Postdoc advances research and lands professorship, thanks to inaugural AMTD fellowship
Kemi Amodu is dedicated to advancing the reproductive and sexual health of women in Nigeria
Kemi Amodu is dedicated to advancing the reproductive and sexual health of women in NigeriaBy Suzanne Bowness Writer
Oluwakemi (Kemi) Amodu is dedicated to advancing the reproductive and sexual health of the Hausa women in displaced persons camps in northern Nigeria. After devoting her doctoral research to revealing the prevalence of sexually transmitted infections (STIs) among this population, she has now built on that research as an inaugural recipient of the AMTD Waterloo Global Talent Postdoctoral Fellowship.
The fellowship, valued at $75,000 per year, supports scholars to advance the development of revolutionary expertise and create research that will contribute to waves of disruption for the betterment of society. Her postdoctoral work also helped her secure a position as assistant professor at the University of Alberta, where she completed her Master and PhD studies in nursing, and further funding through a Social Sciences and Humanities Research Grant, which she will use to take her research to the next level.
Already trained as a registered nurse in Nigeria, Amodu completed her doctoral work by visiting Nigeria to work with the National Reproductive Health Working Group. Her postdoctoral work involved working with even more health organizations, including the United Nations Population Fund, Pathfinder International and others, to identify gaps and overlap in terms of their activities on the ground, data management and service provision around STIs in humanitarian settings, streamlining policies and output.
“We’ll be able to potentially create a more integrated, coordinated system, where there’s an integration of the kinds of programs that are in place, from the government and those being funded through humanitarian organizations,” she says.
Amodu’s focus on STIs is especially important because most international attention and funding to date has focused on diseases like malaria and HIV/AIDS, neglecting other types of STIs. STIs (trichomoniasis, bacterial vaginosis and fungal infections are among the most common in the camps) have not received nearly as much attention and public health planning, despite their devastating potential to cause pain, infertility and miscarriage. Also, women in the camps are not perceived as at-risk populations to the same extent as sex workers and the LGBTQ community, so there’s a dual neglect in terms of their identity and their condition when it comes to advocacy and care.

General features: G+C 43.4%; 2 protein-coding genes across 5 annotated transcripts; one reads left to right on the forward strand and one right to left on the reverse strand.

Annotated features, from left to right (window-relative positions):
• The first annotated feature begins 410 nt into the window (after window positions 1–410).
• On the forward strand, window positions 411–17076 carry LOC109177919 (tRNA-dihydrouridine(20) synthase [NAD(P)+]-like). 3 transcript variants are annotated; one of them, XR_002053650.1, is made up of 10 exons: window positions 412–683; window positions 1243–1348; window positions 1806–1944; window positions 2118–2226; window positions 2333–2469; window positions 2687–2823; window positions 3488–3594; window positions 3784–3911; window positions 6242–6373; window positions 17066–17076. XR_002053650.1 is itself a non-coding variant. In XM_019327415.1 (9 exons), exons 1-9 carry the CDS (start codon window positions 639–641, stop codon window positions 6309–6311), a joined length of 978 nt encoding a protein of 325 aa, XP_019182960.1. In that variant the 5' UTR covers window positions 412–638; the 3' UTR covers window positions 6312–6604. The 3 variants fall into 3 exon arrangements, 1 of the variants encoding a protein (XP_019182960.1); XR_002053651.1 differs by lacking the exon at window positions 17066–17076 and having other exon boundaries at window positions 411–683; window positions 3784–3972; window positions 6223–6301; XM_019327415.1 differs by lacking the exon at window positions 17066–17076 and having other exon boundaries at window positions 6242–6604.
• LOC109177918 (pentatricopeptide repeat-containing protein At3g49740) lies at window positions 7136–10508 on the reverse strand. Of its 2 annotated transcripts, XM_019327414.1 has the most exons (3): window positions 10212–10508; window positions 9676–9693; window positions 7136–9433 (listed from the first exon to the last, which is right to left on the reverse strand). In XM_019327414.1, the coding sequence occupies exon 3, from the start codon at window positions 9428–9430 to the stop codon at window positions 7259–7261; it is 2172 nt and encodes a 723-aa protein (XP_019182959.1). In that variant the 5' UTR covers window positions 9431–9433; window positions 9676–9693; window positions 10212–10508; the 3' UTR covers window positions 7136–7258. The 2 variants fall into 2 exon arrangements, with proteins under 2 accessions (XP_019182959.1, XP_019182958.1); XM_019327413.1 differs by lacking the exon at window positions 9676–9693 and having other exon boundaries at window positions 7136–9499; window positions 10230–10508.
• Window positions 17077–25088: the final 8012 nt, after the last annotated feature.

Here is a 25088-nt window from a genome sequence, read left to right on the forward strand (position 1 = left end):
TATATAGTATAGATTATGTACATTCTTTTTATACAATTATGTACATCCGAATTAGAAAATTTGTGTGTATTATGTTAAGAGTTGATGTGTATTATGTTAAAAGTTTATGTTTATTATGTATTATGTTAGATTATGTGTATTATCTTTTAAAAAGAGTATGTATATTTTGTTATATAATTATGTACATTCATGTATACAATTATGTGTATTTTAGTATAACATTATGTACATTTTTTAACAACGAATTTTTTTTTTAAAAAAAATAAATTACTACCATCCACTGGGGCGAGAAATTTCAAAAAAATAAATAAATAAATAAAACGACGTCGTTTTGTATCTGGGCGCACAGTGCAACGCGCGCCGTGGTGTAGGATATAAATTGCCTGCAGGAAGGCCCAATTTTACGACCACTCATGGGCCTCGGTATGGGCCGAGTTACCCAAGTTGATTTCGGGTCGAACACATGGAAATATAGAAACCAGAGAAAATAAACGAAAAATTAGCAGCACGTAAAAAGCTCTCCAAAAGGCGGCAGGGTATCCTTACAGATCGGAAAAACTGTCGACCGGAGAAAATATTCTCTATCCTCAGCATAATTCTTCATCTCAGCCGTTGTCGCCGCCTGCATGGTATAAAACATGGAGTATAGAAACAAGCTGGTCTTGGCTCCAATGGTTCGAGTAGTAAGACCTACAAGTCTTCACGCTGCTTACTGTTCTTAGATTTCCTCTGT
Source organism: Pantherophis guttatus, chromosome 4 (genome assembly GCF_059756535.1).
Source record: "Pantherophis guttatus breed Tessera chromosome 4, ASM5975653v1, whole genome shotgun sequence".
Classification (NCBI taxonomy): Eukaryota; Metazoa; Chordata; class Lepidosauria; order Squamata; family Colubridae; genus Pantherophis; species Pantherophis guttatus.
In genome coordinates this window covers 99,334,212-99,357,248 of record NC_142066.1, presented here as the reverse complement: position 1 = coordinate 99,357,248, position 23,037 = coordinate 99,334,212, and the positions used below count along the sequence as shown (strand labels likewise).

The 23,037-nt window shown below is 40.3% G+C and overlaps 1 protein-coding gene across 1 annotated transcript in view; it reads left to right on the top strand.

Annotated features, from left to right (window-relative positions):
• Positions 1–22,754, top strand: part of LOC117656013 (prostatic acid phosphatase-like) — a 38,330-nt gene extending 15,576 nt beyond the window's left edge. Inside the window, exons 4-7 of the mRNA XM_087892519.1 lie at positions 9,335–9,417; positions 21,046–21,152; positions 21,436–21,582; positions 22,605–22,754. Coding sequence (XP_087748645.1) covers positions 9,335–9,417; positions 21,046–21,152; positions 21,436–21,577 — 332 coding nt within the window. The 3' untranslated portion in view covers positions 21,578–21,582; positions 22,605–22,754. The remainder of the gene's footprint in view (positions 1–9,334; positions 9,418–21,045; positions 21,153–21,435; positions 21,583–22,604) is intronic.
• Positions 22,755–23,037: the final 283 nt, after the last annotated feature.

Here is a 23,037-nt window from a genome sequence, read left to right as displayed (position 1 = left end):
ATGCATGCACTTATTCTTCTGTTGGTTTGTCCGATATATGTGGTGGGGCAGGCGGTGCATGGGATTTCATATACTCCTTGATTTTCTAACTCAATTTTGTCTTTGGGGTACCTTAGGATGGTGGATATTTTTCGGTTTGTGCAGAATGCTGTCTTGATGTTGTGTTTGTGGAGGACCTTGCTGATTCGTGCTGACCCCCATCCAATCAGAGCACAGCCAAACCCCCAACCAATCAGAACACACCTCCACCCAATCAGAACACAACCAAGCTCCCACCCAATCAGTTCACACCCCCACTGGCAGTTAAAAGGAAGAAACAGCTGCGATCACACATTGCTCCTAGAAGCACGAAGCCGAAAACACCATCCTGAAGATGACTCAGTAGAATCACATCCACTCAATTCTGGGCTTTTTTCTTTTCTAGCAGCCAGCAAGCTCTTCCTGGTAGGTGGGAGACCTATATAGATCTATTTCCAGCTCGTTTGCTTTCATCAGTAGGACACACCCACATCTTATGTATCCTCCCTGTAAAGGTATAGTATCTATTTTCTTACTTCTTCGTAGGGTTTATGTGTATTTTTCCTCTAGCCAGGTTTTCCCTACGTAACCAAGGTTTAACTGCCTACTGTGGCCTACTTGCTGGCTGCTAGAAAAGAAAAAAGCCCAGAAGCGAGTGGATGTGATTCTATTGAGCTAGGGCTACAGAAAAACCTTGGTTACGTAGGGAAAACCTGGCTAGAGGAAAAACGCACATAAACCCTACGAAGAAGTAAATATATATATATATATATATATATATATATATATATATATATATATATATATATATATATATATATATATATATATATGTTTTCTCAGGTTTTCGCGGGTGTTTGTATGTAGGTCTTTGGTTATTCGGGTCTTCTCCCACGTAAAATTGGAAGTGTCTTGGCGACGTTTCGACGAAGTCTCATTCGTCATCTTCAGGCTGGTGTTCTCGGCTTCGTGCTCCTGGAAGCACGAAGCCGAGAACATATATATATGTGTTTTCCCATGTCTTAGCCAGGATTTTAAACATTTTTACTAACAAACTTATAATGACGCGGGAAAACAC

Following her AMTD postdoctoral appointment at Waterloo, Amodu plans to focus even further on the role of gender and socio-economic participation on well-being of internally displaced women and men. “I’m hoping that this will further amplify the need to take a gender perspective on understanding these issues and really shed more light on how to better understand the culture and cultural shifts that are taking place in this context,” she says.
Amodu calls her AMTD postdoc funding a “huge support” and says that she was equally pleased to have the opportunity to work with her postdoctoral supervisor Craig Janes, a researcher in the School of Public Health Sciences. “Working with him really helped me to conceptualize my own ideas, and also to think more broadly about the social determinants of health,” she says, adding that interest from the whole department made the University of Waterloo a supportive place to complete the postdoc. “I had the mentorship to transition to an independent scholar, and that’s evident in my winning the SSHRC and to be able to transition into a faculty position. And that support came in spite of difficult pandemic conditions. I'm grateful for the opportunity.”
Despite making the transition from front-line nursing to research, Amodu says she has similar motivations for the work she does today. “I’ve always been passionate about helping people. From nursing, I saw public health as an area that allows me to help an even broader population – beyond the hospital – and meet the needs of people in different locations, wherever they are. To get those issues out there for policy makers and global partners gives more visibility to our concerns around public health.”
For details about AMTD Postdocs and the process to become an AMTD scholar, please visit AMTD Waterloo Global Talent Postdoctoral Fellowship. Additional funding programs are also available for postdoctoral scholars through the University; please visit Find postdoc funding for information.
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